► Roof down to the roof of the world ► Cheating death on the world’s highest road ► Ben Oliver takes a Mini to 18,000 feet
The road out – our only road out – was quickly being eaten by the raging, flood-swollen river 50 feet below. The hillside into which it was built had partly collapsed, eroded by the torrent beneath, so the outer half of the road was just a crust of blacktop with nothing to support it. The inner lane looked stable enough, for now, but the river’s appetite wasn’t waning and unless we got the cars past before the road fell in completely they’d be stuck between the resulting chasm and the dead-end in the other direction until a new road was built, and our plan to drive this Mini Cooper from Delhi to the top of the world would be dead on day three.
So what else could we do but take a deep and possibly final breath, floor the throttle and hope the river didn’t choose that moment to swallow the rest of the road? The oddest thing about the experience is that looking back over our ten-day, 2000-mile journey, it doesn’t really stand out as a danger highlight. Driving a road car to Khardung La, the Himalayan mountain pass that claims to be the highest motorable road in the world at 5602m, or 18,380 feet, or 200m higher than Everest base camp, or half the cruising altitude of a passenger jet, was never going to be easy, but we didn’t foresee all the varied and inventive ways in which this trip would try to kill us.
We knew about India’s horrific road-death record. We knew about the dangers of driving at extreme altitudes: confusion and vomiting are merely incompatible with dignity, but pulmonary and cerebral oedema are incompatible with life. We took medication to help us adapt; any drive that requires drugs must be interesting, right? And then there are the militant Kashmiri separatists. The Foreign Office advises against ‘all but essential travel’ immediately to the north of Khardung La, along the ceasefire line between India and Pakistan, and driving a Mini convertible to the world’s highest road doesn’t count as essential travel. Like the drug requirement, you know your drive is going to be interesting when your map has ceasefire lines and disputed territories marked on it. India, Pakistan and China face each other up in the Himalayas; if World War Three starts, it may start here. Bill Clinton called this ‘the most dangerous place on earth’.
So we really didn’t need the freak rains that killed 34 people across northern India in our first couple of days there, and ate our road and caused the landslides that would later nearly end our trip. And particularly not when we were doing this in a Mini. Why a Mini? India has just become this riotously successful British brand’s 100th market, and this magazine started out as Small Car and Mini Owner in 1962, so it seemed right in this anniversary issue to link the two with one of the adventure stories this magazine later invented; one which will literally never be topped. We’re pretty certain that no convertible has ever been driven over Khardung La, and we liked the idea of going roof-down to the roof of the world.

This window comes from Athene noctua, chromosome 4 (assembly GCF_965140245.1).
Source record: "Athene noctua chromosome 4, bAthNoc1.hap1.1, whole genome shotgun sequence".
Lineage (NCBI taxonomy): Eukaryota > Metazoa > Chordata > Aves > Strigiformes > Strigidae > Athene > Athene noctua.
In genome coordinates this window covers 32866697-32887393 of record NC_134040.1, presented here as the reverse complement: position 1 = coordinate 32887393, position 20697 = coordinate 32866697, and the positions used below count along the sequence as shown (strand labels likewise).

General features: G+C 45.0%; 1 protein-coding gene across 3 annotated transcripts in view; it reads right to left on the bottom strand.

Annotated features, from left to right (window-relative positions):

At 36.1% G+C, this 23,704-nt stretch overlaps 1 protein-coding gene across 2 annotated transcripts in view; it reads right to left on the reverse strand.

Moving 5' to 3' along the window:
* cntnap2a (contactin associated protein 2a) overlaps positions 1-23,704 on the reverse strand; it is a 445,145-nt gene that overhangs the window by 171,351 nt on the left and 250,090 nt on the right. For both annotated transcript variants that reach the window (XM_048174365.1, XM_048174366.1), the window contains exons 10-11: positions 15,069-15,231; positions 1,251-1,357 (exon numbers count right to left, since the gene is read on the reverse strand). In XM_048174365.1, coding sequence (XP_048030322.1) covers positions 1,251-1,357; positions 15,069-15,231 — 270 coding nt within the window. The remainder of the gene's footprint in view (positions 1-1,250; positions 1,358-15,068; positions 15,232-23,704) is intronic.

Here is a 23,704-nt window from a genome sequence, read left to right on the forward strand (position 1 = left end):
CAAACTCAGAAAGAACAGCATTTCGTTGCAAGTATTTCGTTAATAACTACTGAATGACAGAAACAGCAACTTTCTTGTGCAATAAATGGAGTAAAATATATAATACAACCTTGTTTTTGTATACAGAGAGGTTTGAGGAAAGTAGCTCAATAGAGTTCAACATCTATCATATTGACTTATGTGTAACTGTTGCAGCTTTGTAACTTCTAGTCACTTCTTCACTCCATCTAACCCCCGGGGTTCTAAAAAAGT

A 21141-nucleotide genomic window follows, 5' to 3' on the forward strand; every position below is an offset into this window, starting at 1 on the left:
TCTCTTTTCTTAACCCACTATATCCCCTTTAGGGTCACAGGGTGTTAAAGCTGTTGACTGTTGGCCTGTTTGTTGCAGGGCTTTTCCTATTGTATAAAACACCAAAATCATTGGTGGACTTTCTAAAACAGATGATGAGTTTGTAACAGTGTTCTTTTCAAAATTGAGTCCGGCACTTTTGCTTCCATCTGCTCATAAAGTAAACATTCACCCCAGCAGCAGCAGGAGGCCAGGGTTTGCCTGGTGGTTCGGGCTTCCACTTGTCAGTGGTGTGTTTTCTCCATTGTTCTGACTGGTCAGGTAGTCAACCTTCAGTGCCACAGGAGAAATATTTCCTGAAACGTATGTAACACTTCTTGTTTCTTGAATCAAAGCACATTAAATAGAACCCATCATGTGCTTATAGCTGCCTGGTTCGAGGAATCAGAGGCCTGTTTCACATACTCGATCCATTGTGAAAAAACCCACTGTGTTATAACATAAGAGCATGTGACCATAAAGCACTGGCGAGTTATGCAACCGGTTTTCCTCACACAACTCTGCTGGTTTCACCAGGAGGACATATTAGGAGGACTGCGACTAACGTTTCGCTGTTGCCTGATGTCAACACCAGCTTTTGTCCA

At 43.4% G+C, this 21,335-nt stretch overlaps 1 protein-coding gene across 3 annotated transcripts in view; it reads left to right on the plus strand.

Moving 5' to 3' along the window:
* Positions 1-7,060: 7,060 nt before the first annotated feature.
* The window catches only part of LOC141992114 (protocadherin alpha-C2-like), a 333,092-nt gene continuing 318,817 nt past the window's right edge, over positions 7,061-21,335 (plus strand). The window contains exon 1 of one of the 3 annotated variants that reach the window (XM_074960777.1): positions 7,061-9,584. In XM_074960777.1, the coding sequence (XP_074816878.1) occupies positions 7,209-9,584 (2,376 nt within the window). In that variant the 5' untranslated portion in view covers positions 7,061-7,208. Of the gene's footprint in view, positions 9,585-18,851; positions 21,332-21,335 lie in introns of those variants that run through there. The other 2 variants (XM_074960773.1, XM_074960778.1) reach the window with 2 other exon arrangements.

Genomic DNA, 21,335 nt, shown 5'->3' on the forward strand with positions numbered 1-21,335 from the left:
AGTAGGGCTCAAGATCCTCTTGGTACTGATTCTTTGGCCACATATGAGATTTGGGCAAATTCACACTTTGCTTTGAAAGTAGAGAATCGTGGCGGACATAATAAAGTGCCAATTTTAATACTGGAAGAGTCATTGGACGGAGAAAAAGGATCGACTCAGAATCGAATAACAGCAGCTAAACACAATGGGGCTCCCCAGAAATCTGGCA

A word about that ‘highest motorable road’ claim: the Indian authorities still make it, but it is actually a couple of hundred metres short of their claimed 5602m. There are two unmade passes in Tibet which are higher, one of which is reported to be crossed by a weekly bus service, which probably qualifies it as ‘motorable’. But the buses there are short, high ground-clearance designs that will go over boulders that would defeat Land Cruisers.4 There’s no evidence that a road car would make it over these passes. And they’re in Tibet, so good luck persuading the humourless Chinese authorities to let you go find out. Khardung La remains the highest road you can actually drive over.
But first you have to get there. Snapper Charlie Magee and I landed in Delhi in 48degC heat and heavy humidity and met Bunny Punia, an Indian journalist and old friend who has been over Khardung La on two wheels and four, but never in something with as little ground clearance as our Mini. It’s a 121bhp Cooper with the six-speed auto ’box standard in India. I have an insurance policy: a rented Toyota Fortuner, a locally made proper off-roader, an SUV based on a HiLux pick-up which we’ve filled with jerry cans, spare tyres, radios, a steel towing cable and essential mountain supplies such as water and bags of cheese puffs. All of these will be needed.
A long way in India feels a lot longer than anywhere else: from Delhi we have a two-day drive just to get into the foothills of the Himalayas. A couple of hours in and Charlie says he’s already using his testicles as worry beads, and we’ve seen most of the sights that make Indian roads such an intense, exhausting, terrifying experience. We dodge the gutsy remains of a stray dog, and only spot a beggar sleeping in the street when he shifts onto his side because his near-naked body has taken on the exact shade of the dust in which he lies. There are cows in the road, and stick-thin rickshaw riders who arch and strain against the pedals, using all their meagre body weight to get their overladen chariots moving. There are families of four on one scooter, the children looking vulnerable and delicate amidst the furious swarming traffic, their arms as far around dad’s belly as they will reach, eyes tight shut against the dust and fumes, or the rain. There is a sadness in the dissipated ambition of the big projects started but seemingly abandoned – bridges and bypasses and shopping complexes and cinemas – and in the environmental havoc; the great piles of rubbish, the dense black clouds of soot from the ancient, gaudily decorated cargo trucks. It can be hard to see the mysticism in modern India.